A recent addition to SpatialHadoop is CG_Hadoop, a set of computational geometry operations written in MapReduce. This is useful to scale up computational geometry operations for datasets of tera bytes and billions of records. We started with the polygon union operation which computes the union of a set of input polygons. We then made other fundamental computation geometry operations including skyline, convex hull, farthest pair and closest pair. Each operation runs on both indexed and non-indexed files. The version that runs on non-indexed (heap) files is much slower as it needs to scan the whole file. The indexed version is much more efficient as it makes good use of the index to speed up the processing and early prune file partitions that do not need to be processed.
The technical details behind these algorithms are described in our paper in ACM SIGSPATIAL paper titled "CG_Hadoop: Computational Geometry in MapReduce". All the source code is available in our github repository in the operations package.
To use the computational geometry operations in SpatialHadoop, you need to write the correct command for each one. Below, we describe how to use each operation.
Computes the union of a set of polygons in an input file. This operation only works for input files of type JTSShape. It takes one input file and computes the union of all polygons contained in this file.
bin/shadoop union <input> <output> -overwrite
Computes the skyline of a set of points. The skyline is the set of non-dominated points in the input dataset. A point p is said to dominate another point q if p is larger than or equal to q in both x and y dimensions.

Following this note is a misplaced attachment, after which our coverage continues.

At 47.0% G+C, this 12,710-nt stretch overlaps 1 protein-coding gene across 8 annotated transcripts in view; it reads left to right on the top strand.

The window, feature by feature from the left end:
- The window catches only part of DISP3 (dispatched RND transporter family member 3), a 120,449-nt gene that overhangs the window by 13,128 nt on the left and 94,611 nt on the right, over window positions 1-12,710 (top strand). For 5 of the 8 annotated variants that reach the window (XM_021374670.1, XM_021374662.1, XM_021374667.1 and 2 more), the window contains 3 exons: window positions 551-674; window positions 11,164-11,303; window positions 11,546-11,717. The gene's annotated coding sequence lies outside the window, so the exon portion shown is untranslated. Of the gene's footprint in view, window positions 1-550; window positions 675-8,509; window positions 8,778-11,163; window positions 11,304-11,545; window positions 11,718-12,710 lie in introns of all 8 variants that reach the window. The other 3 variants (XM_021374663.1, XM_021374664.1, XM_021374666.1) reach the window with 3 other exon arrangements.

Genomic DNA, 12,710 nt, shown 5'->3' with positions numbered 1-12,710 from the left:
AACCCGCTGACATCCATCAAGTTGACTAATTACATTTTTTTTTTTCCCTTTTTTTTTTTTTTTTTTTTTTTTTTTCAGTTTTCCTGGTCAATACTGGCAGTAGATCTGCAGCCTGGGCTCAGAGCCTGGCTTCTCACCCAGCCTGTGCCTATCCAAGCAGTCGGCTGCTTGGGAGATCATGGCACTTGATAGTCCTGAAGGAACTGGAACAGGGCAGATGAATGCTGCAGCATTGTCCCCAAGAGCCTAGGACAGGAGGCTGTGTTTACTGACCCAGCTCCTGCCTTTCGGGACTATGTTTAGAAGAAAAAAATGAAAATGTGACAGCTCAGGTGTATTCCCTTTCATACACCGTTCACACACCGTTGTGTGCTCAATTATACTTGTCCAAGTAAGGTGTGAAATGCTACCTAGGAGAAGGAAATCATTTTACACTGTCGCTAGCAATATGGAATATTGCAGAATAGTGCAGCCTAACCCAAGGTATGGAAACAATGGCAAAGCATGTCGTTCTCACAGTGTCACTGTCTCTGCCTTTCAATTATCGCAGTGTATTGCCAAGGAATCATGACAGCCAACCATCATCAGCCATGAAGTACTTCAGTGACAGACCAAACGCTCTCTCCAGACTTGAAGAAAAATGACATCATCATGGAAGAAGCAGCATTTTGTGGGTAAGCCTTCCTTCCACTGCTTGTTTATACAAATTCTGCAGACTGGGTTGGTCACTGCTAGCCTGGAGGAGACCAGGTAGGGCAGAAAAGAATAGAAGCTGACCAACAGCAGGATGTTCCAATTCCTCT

bin/shadoop skyline <input> <output> dir:<direction> -overwrite
Computes the convex hull of a set of points. The convex hull is the minimal convex polygon that contains all input points. This operations returns only the subset of points that form the convex hull, i.e., the corner points of the convex hull.
bin/shadoop convexhull <input> <output> -overwrite
As its name states, this method compute the two points with the largest Euclidean distance. Since the two points forming the farthest pair are always two corners on the convex hull, this method assumes that the input points already form a convex hull. If the input is just a set of scattered points, you should call the convex hull operation first. The method does not explicitly call the convex hull operation to avoid unnecessary processing in case the input is already on a convex hull.
bin/shadoop farthestpair <input> <output> -overwrite
This method is the direct opposite of farthest pair. It finds the pair of points that has the minimum Euclidean distance between them.
bin/shadoop closestpair <input> <output> -overwrite